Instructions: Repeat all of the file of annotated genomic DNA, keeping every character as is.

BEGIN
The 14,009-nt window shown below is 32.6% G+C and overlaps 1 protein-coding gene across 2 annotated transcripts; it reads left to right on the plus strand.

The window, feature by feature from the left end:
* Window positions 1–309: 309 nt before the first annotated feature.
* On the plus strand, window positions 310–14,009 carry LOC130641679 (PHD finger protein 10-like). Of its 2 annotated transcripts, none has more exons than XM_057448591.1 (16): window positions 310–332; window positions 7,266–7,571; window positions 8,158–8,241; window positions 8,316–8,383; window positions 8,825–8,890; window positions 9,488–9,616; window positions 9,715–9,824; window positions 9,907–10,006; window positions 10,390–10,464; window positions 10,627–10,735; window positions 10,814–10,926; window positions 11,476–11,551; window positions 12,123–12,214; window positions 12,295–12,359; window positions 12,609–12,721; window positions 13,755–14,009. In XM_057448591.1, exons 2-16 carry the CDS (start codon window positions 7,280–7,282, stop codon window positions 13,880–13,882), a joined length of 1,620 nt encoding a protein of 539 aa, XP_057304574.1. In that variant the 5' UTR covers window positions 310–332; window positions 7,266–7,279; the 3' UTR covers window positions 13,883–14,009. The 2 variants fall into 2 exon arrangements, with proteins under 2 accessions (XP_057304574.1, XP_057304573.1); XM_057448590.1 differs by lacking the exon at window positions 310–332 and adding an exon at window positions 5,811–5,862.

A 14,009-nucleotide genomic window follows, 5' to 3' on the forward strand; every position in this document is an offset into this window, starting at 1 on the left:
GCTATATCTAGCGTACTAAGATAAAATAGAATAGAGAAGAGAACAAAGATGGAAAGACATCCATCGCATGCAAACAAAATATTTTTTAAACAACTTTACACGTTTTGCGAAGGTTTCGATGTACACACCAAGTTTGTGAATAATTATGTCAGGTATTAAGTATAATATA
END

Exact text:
The 14,009-nt window shown below is 32.6% G+C and overlaps 1 protein-coding gene across 2 annotated transcripts; it reads left to right on the plus strand.

The window, feature by feature from the left end:
* Window positions 1–309: 309 nt before the first annotated feature.
* On the plus strand, window positions 310–14,009 carry LOC130641679 (PHD finger protein 10-like). Of its 2 annotated transcripts, none has more exons than XM_057448591.1 (16): window positions 310–332; window positions 7,266–7,571; window positions 8,158–8,241; window positions 8,316–8,383; window positions 8,825–8,890; window positions 9,488–9,616; window positions 9,715–9,824; window positions 9,907–10,006; window positions 10,390–10,464; window positions 10,627–10,735; window positions 10,814–10,926; window positions 11,476–11,551; window positions 12,123–12,214; window positions 12,295–12,359; window positions 12,609–12,721; window positions 13,755–14,009. In XM_057448591.1, exons 2-16 carry the CDS (start codon window positions 7,280–7,282, stop codon window positions 13,880–13,882), a joined length of 1,620 nt encoding a protein of 539 aa, XP_057304574.1. In that variant the 5' UTR covers window positions 310–332; window positions 7,266–7,279; the 3' UTR covers window positions 13,883–14,009. The 2 variants fall into 2 exon arrangements, with proteins under 2 accessions (XP_057304574.1, XP_057304573.1); XM_057448590.1 differs by lacking the exon at window positions 310–332 and adding an exon at window positions 5,811–5,862.

A 14,009-nucleotide genomic window follows, 5' to 3' on the forward strand; every position in this document is an offset into this window, starting at 1 on the left:
GCTATATCTAGCGTACTAAGATAAAATAGAATAGAGAAGAGAACAAAGATGGAAAGACATCCATCGCATGCAAACAAAATATTTTTTAAACAACTTTACACGTTTTGCGAAGGTTTCGATGTACACACCAAGTTTGTGAATAATTATGTCAGGTATTAAGTATAATATA